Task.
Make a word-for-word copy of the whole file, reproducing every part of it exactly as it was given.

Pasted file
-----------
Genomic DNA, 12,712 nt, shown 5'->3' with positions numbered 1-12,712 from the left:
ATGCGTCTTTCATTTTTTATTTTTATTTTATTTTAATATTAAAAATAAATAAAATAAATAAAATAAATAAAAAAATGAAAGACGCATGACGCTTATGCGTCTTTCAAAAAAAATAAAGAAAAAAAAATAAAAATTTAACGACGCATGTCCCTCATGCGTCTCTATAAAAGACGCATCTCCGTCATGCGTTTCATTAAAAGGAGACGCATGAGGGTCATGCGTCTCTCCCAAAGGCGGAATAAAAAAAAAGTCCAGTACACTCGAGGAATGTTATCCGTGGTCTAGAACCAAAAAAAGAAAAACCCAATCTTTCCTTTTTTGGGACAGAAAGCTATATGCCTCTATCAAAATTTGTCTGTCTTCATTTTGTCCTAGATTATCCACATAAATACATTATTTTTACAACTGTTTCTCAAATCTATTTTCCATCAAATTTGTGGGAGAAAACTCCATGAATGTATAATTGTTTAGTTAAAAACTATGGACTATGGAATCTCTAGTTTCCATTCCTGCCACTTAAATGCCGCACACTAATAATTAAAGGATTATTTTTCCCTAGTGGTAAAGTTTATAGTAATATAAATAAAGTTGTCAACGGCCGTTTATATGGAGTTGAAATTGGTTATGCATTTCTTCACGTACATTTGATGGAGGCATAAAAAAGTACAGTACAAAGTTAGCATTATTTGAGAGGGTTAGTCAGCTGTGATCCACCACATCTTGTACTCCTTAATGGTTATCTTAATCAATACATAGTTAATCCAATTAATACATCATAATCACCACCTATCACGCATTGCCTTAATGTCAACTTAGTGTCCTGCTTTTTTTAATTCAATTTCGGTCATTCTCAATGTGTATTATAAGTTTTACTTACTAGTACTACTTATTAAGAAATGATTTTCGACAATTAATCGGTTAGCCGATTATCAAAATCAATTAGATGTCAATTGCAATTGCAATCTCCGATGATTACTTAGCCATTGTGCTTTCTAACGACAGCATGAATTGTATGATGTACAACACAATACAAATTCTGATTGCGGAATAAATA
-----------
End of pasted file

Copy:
Genomic DNA, 12,712 nt, shown 5'->3' with positions numbered 1-12,712 from the left:
ATGCGTCTTTCATTTTTTATTTTTATTTTATTTTAATATTAAAAATAAATAAAATAAATAAAATAAATAAAAAAATGAAAGACGCATGACGCTTATGCGTCTTTCAAAAAAAATAAAGAAAAAAAAATAAAAATTTAACGACGCATGTCCCTCATGCGTCTCTATAAAAGACGCATCTCCGTCATGCGTTTCATTAAAAGGAGACGCATGAGGGTCATGCGTCTCTCCCAAAGGCGGAATAAAAAAAAAGTCCAGTACACTCGAGGAATGTTATCCGTGGTCTAGAACCAAAAAAAGAAAAACCCAATCTTTCCTTTTTTGGGACAGAAAGCTATATGCCTCTATCAAAATTTGTCTGTCTTCATTTTGTCCTAGATTATCCACATAAATACATTATTTTTACAACTGTTTCTCAAATCTATTTTCCATCAAATTTGTGGGAGAAAACTCCATGAATGTATAATTGTTTAGTTAAAAACTATGGACTATGGAATCTCTAGTTTCCATTCCTGCCACTTAAATGCCGCACACTAATAATTAAAGGATTATTTTTCCCTAGTGGTAAAGTTTATAGTAATATAAATAAAGTTGTCAACGGCCGTTTATATGGAGTTGAAATTGGTTATGCATTTCTTCACGTACATTTGATGGAGGCATAAAAAAGTACAGTACAAAGTTAGCATTATTTGAGAGGGTTAGTCAGCTGTGATCCACCACATCTTGTACTCCTTAATGGTTATCTTAATCAATACATAGTTAATCCAATTAATACATCATAATCACCACCTATCACGCATTGCCTTAATGTCAACTTAGTGTCCTGCTTTTTTTAATTCAATTTCGGTCATTCTCAATGTGTATTATAAGTTTTACTTACTAGTACTACTTATTAAGAAATGATTTTCGACAATTAATCGGTTAGCCGATTATCAAAATCAATTAGATGTCAATTGCAATTGCAATCTCCGATGATTACTTAGCCATTGTGCTTTCTAACGACAGCATGAATTGTATGATGTACAACACAATACAAATTCTGATTGCGGAATAAATA